This is the time of year when everybody wants to know what you think. Or, at least, they pretend that they do. Point is, they ask. At the barbershop, the fantasy draft, wherever beer and liquor are sold in open containers.
So … whaddaya think about the Birds?
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Most years, it is an easy enough question to answer. I am the kind of person who generally thinks something and who generally possesses some degree of confidence in whatever that something happens to be. So I tell them. Two years ago, I told them that Carson Wentz looked like a potential superstar, and that Doug Pederson was a better coach than he was getting credit for, but that the rest of the roster outside of the offensive and defensive lines was uninspiring. Thus, I confidently proclaimed them to be a long way off from legitimate contention. And, after Wentz went down this past season, I told them that there was a reason Nick Foles was on his third team in as many seasons, and that the season was over.
Which is why I suspect that, this year, the people who ask what I think are just being polite. Because if they really cared, they would have come away from last season with two realizations: 1. The Eagles won the Super Bowl and 2. Murphy has no idea what he is talking about.
And yet, they ask. So this is what I tell them:
1. I think that Wentz is going to be fine. By the time Daylight Saving Time ends, we'll have forgotten his knee was ever an issue. Comparisons are always tricky when it comes to injuries, particularly those in the knee, but the track record for quarterbacks returning from ACL surgery is solid. In 2013, Robert Griffin III was under center in Week 1 after having surgery to repair the ACL and LCL in his knee on Jan. 9. Wentz's surgery was Dec. 13. Carson Palmer and Philip Rivers both suffered ACL injuries in the postseason and were back on the field for the first game of the following season. Joe Flacco had surgery on Dec. 8, 2015, and was back for the Ravens' third preseason game the following August.
None of this is a guarantee that Wentz will be on the field for Week 1. No two injuries are completely alike. For instance, Griffin's damage was in his right knee. Wentz's injury occurred in his left knee. Flacco tore his ACL and MCL. Wentz tore his ACL and LCL. Flacco and Rivers both had enough stability in their knees to finish out the games in which they suffered the injury. Wentz did not.
But even if Wentz is not cleared for contact in time for next Thursday's opener against Atlanta, he should be back sooner rather than later. And once he is back, he should be fine. In Flacco's first season back, he set career-bests in completion percentage (64.9) and yards (4,317).
Rivers' first post-surgery season was the best of his career to that point, with a 65.3 completion rate, 4,009 yards, and league-leading marks in yards-per-attempt (8.4) and QB rating (105.5), the latter of which remains tied for the best of his career. Palmer, like Wentz, suffered his injury in his second season in the league. He came back to throw for more yards and more yards-per-attempt than he had to that point, and with a 93.9 quarterback rating that he would not equal for another seven seasons. Griffin suffered a significant regression, but that may have been more of a factor of his not being a great pocket passer to begin with. Even then, he finished that season with more rushing yards than Wentz has for his career.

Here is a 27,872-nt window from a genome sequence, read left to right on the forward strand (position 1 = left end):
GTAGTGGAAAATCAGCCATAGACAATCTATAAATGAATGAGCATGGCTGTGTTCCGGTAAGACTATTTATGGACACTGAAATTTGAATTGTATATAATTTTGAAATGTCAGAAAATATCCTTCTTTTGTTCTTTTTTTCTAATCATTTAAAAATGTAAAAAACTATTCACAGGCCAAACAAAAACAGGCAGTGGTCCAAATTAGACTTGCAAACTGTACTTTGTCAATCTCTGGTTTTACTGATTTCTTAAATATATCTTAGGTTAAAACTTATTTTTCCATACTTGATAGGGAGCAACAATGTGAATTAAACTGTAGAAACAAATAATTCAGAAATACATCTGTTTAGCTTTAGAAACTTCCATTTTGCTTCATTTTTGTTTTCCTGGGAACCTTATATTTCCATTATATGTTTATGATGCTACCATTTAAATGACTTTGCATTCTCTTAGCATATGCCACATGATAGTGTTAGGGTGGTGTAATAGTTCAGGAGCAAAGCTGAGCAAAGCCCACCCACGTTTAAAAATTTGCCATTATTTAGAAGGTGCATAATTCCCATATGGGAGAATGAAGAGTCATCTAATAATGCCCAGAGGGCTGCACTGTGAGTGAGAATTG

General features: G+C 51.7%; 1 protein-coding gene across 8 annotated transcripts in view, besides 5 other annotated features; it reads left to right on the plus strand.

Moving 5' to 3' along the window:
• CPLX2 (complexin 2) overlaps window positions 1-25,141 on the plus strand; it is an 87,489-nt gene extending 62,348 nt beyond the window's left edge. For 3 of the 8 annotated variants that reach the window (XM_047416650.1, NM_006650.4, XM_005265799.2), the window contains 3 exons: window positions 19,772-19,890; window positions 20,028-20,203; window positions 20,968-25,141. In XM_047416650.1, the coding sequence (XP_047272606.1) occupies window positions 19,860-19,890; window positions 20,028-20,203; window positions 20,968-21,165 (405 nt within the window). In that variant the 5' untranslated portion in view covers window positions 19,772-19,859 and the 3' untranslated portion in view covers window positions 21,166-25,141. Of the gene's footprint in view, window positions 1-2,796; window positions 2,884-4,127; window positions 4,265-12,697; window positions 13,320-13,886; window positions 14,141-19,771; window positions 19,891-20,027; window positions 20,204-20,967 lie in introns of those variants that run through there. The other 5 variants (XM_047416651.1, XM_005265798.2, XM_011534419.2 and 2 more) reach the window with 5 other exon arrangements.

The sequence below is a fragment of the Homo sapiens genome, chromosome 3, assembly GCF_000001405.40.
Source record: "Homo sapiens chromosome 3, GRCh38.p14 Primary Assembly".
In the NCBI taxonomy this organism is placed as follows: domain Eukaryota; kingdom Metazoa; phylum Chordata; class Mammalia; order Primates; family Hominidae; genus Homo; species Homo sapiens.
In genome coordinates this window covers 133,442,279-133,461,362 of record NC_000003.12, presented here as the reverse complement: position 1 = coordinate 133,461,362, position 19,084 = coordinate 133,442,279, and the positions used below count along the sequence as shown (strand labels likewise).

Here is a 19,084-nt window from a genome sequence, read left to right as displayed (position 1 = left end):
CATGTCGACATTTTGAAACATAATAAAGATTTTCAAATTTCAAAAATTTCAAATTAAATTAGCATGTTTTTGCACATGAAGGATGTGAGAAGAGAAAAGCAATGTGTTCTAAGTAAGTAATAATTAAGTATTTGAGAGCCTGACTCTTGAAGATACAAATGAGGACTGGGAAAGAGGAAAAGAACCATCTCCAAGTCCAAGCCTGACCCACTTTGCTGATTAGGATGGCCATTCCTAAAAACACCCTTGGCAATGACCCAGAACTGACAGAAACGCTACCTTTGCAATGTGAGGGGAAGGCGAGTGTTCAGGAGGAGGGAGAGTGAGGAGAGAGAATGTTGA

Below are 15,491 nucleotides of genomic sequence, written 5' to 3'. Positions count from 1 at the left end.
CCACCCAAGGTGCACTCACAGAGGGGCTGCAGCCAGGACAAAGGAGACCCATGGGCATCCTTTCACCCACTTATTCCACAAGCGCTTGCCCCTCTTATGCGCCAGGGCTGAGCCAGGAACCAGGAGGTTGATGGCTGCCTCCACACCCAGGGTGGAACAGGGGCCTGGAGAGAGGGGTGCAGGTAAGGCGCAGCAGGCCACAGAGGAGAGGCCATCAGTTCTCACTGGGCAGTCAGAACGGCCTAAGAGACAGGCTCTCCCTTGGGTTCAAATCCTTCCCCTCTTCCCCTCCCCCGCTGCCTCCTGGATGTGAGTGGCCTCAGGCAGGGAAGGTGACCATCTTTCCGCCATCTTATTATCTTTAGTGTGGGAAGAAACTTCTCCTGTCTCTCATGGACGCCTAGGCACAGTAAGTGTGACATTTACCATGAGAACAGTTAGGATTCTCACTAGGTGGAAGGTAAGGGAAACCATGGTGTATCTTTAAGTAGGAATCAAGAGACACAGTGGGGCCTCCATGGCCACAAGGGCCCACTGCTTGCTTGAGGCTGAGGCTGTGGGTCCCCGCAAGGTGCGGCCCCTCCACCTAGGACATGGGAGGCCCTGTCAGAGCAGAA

2. I think that, even with Wentz, I'd take the Falcons and the points in Week 1. I wouldn't feel good about it, mostly because Steve Sarkisian is still calling the offensive plays in Atlanta. But I'm a believer in the power of circadian rhythms, and that holds true when you scale them up to an NFL offseason.
When Jason Kelce swung by Phillies spring training this spring, somebody asked him what his plans were for the rest of the offseason and he mentioned the need to nurse his body back to full health after the extra month's grind. Seven months later, we could be seeing the impact of the shortened offseason as Alshon Jeffery remains on the PUP list and Tim Jernigan remains sidelined, and Jay Ajayi has missed two weeks of practice. Factor in Nigel Bradham missing the game because of a league suspension, and it shouldn't surprise anybody if the Super Bowl Eagles take a little while to resurface.
3. I think that it will be difficult for this team not to win 10 games. After a tough Week 1 matchup, the NFL schedule makers threw the onetime underdogs a bone. Getting the Colts at home early in Andrew Luck's return is big, as is getting the Bucs without Jameis Winston. From there, five of the six games outside the division are against teams that were in the playoffs a year ago. But, then, they were 3-0 against those teams a year ago. I'm bearish on the division, with Dallas and Washington both trending downward and the Giants still facing a big question mark on the offensive line. I don't think it absurd to predict another 5-1 showing against the NFC East. Factor in wins against the Bucs, Colts and Titans in the first four games, and there's a lot of margin for error in the remainder.